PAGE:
HOUSTON INNOVATORS PODCAST EPISODE 80

Newly appointed innovation leader calls for more health care collaboration in Houston

Allison Post, manager of innovation partnerships at the Texas Heart Institute, joins the Houston Innovators Podcast to share what she's focused on in cardiac innovation. Photo courtesy of THI

Allison Post is a professional dot connector for the Texas Heart Institute. Located in the Texas Medical Center and founded in 1962, THI has long had a history of innovation — from Denton Cooley, THI's founder, performing the first artificial heart implementation in 1970.

Now, Post — who was appointed to a newly created position of manager of innovation partnerships — is focused on working with THI's latest generation of cardiac health innovators. She works internally to foster and support THI's brightest inventors as well as externally to make sure the institute is bringing in the best new technologies out there to its patients.

"The whole mission of the Texas Heart Institute is to help our patients. If that means that someone else has an incredible idea we want to jump onboard and bring it to people," Post says in this week's episode of the Houston Innovators Podcast.

Post, who has a bioengineering background and has worked on both sides of the table as an entrepreneur and a startup mentor, is looking to support breakthrough cardiac innovations within stem cells, pharmaceuticals, medical devices, and more. And unfortunately, the cardiac health space has an increasing need to develop new health care solutions.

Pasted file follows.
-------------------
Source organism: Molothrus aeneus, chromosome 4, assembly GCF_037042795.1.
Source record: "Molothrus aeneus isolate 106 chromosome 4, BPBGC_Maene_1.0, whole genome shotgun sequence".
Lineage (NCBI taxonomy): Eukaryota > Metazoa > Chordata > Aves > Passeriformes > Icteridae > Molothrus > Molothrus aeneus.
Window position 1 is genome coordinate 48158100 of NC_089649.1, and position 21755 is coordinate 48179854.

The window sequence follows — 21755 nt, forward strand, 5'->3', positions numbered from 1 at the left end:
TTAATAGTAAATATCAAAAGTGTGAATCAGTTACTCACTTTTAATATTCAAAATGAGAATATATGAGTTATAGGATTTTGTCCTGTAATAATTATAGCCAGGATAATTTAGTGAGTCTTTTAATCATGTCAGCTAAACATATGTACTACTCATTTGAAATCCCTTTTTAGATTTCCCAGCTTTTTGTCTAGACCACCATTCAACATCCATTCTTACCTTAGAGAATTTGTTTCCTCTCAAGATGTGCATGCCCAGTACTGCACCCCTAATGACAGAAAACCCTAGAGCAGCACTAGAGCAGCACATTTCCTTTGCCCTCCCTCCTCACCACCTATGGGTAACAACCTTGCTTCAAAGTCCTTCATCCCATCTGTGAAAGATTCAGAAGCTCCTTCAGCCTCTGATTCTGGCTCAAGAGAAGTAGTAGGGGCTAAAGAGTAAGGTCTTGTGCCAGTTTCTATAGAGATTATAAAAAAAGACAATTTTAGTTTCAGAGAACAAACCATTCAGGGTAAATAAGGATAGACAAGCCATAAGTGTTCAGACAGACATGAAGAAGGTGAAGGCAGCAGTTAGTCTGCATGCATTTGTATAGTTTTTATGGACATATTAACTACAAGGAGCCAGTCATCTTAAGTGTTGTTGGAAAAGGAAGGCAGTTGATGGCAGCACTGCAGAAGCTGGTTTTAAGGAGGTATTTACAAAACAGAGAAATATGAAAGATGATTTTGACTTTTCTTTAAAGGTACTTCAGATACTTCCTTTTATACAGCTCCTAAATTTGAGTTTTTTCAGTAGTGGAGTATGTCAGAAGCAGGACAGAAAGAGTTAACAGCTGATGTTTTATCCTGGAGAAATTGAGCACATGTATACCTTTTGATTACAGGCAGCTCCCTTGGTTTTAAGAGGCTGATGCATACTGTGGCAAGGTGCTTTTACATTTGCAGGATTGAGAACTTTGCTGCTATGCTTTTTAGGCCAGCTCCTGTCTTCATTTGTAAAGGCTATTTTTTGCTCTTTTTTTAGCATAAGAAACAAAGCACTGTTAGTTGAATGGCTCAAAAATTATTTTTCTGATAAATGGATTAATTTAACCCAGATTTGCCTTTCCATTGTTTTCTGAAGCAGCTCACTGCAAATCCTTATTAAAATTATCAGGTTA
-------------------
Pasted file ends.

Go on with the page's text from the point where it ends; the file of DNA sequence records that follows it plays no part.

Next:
"Because of the growing burden of heart disease, heart failure, coronary artery disease, the unfortunately long list of things that can go wrong with someone's heart means the pressing need for therapies is just growing," she says on the show. "We're trying to keep up and break into things that people haven't done a lot of work on, such as women's heart health."

Another factor in Post's role, which she's had since last fall, is to bring THI further into both the TMC's innovation efforts as well as the greater Houston innovation ecosystem — as well as beyond. To her, Houston has a huge opportunity to lead health care innovation.

"It makes no sense that we aren't the health care leaders yet in med tech development. It should not be Boston, San Francisco, or Minneapolis. It should be Houston," Post says. "We have everything we need to do it. We just need to bring it all together."

The key to getting there, she says, is further collaboration. If there's one thing the world has learned about health care innovation from COVID-19, it's that when experts are rallying behind and collaborating on solutions, the speed of development is much faster.

"The more minds we have the better the solutions I going to be," she says.

Post says that she hopes her work at THI can inspire other institutions to collaborate ‚ since everyone has the same goal of helping patients.

"I only see just phenomenal things for Houston, and what I really want is for the Texas Medical Center to become even more interconnected. We've got to be able to transfer ideas and thoughts and intentions seamlessly between these institutions and right now there are a lot of barriers," Post says. "And I really think Texas Heart is hopefully going to serve as an example of how to take down those barriers."